On appeal after conviction, the Connecticut Supreme Court remanded the case to the Superior Court to decide whether, as required by its intervening decision, Connecticut v. Jarzbek, 204 Conn. 683, 529 A.2d 1245 (1987), cert. denied, 484 U.S. 1061, 108 S.Ct. 1017, 98 L.Ed.2d 982 (1988), there was clear and convincing evidence of a compelling need to exclude the defendant from the witness room during the videotaping.


On remand, the state presented the testimony of the victims' father and stepmother. The father had obtained temporary custody of the children in January 1985, immediately after the five month period of alleged abuse. He testified that B and G suffered from severe nightmares two to three nights a week, and that on one occasion, B awoke crying and screaming, "He's killing, he's killing me." He stated that both children had a fear of even seeing Spigarolo, and that they had difficulty talking about the alleged incidents. In addition, the father testified that he had attended the trial of M in 1985 on the same allegations of sexual abuse, conducted in late 1985.2 At the videotaping, M was in a room adjacent to the room in which B and G testified. At one point during that proceeding, G became aware of M's presence when M had an outburst. Her father testified that G became "totally upset," crouched down in a corner and was trembling and shaking. The children's stepmother testified that the children discussed their fear of testifying in front of Spigarolo. She also corroborated the father's testimony concerning the children's nightmares and G's reaction to M's presence at M's trial. She added that after M's outburst at her trial, B came running out of the room in which he was testifying and into the room where his father was waiting, and tried to hide behind his father. Like Drs. Horowitz and Adams, the children's father and stepmother expressed their opinion that B and G would not testify truthfully in the presence of Spigarolo. The defense offered no evidence at the remand hearing.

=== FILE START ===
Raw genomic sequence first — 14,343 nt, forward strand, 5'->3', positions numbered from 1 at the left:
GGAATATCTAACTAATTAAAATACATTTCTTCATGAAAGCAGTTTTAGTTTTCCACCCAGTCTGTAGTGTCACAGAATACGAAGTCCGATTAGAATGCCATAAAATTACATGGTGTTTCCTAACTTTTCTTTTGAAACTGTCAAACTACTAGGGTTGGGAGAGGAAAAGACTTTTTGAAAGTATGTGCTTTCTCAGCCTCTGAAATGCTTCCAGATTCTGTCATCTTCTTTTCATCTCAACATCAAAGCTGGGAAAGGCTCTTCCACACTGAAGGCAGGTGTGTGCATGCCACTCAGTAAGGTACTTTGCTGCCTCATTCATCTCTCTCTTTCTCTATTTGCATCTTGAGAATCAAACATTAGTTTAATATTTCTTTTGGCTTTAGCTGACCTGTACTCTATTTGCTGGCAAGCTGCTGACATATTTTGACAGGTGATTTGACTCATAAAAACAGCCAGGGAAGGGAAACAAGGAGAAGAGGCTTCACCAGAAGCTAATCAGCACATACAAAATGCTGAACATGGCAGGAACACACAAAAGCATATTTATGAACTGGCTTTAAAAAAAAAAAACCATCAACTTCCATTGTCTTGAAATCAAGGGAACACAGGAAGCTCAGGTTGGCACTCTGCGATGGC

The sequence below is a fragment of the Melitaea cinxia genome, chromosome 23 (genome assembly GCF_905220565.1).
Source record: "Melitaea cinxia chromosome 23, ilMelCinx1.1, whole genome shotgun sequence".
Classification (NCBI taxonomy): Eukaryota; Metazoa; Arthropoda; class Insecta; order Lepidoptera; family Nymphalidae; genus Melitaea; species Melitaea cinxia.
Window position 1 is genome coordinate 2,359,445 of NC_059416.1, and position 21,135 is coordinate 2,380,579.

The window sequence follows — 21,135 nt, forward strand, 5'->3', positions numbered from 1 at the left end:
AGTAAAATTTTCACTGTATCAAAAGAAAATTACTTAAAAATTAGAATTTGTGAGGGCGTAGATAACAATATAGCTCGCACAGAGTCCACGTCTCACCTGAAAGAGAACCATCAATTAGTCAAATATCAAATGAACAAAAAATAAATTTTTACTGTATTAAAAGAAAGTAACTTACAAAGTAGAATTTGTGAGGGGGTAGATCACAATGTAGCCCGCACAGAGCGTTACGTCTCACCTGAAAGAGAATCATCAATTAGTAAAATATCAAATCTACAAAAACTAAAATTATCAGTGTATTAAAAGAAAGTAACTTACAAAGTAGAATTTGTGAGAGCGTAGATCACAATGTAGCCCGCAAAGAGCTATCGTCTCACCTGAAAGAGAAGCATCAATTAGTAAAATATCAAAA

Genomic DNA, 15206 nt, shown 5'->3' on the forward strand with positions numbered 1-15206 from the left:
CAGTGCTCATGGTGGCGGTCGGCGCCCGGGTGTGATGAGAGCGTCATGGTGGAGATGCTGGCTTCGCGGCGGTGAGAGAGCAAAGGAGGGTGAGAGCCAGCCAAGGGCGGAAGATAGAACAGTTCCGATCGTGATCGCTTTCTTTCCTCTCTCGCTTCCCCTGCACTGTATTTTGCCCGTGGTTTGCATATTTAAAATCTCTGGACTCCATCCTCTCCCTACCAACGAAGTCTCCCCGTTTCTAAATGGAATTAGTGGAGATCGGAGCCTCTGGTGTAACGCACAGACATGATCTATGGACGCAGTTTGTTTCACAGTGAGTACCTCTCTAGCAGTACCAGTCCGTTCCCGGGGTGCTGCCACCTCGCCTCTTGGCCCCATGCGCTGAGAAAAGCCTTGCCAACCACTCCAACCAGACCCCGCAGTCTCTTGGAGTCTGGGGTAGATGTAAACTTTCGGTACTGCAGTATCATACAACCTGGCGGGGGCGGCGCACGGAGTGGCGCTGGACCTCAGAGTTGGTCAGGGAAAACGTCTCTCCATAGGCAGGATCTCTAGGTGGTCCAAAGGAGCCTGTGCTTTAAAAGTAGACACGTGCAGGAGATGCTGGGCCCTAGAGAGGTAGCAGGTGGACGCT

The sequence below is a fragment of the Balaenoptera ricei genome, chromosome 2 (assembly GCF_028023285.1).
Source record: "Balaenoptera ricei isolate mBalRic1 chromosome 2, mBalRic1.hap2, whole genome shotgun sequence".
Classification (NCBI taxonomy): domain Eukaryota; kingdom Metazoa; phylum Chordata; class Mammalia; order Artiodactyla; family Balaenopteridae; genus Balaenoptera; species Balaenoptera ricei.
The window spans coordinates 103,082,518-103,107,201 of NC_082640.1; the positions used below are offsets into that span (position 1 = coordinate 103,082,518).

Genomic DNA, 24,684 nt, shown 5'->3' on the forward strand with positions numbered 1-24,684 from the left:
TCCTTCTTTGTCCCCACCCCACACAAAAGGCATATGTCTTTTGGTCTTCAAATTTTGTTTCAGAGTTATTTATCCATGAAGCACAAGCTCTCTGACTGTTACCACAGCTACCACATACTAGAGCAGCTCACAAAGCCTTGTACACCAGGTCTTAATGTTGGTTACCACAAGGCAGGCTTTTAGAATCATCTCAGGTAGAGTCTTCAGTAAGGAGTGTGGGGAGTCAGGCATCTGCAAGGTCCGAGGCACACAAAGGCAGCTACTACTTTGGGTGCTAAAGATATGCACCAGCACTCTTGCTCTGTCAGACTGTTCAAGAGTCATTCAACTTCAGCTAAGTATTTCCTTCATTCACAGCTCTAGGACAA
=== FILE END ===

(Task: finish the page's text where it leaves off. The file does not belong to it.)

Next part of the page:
The Superior Court held that the state proved by clear and convincing evidence that there was a compelling need to exclude the defendant from the witness room during the videotaping of the testimony of the two minor victims because both victims would be so intimidated by the physical presence of Spigarolo that it would seriously call into question the reliability and trustworthiness of their testimony. The Connecticut Supreme Court affirmed the conviction on appeal, holding that the trial court's finding regarding the necessity of the videotape procedure was not clearly erroneous. 210 Conn. 359, at 375, 556 A.2d 112.

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Spigarolo then petitioned the Connecticut District Court for habeas corpus relief. Chief Judge Burns denied the petition and Spigarolo appeals contending that the videotape procedure violates his sixth amendment right "to be confronted with the witnesses against him...."


At the time of the proceedings in the Connecticut Superior Court, Sec. 54-86g provided:


(a) In any criminal prosecution of an offense involving assault or abuse of a child twelve years of age or younger, the court may, upon motion of any party, order that the testimony of the child be taken in a room other than the courtroom in the presence and under the supervision of the trial judge hearing the matter and be televised by closed circuit equipment in the courtroom or recorded for later showing before the court. Only the judge, the attorneys for the defendant and the state, persons necessary to operate the equipment and any person who would contribute to the welfare and well-being of the child may be present in the room with the child during his testimony. The attorneys and the judge may question the child. The defendant may observe and hear the testimony of the child and may consult with his attorney, but the court shall ensure that the child cannot hear or see the defendant.


(b) If the court orders the testimony of a child to be taken under subsection (a) of this section, the child shall not be required to testify in court at the proceeding for which the testimony was taken.


In Connecticut v. Jarzbek, 204 Conn. 683, 529 A.2d 1245, the Connecticut Supreme Court construed Sec. 54-86g as further requiring the trial court to conduct an evidentiary hearing during which the state must satisfy the court, by clear and convincing evidence, that there is a compelling need for such testimony. Specifically, the state must show the child "would be so intimidated, or otherwise inhibited, by the physical presence of the defendant that the trustworthiness of the victim's testimony would be seriously called into question." 204 Conn. at 704-05, 529 A.2d 1245.3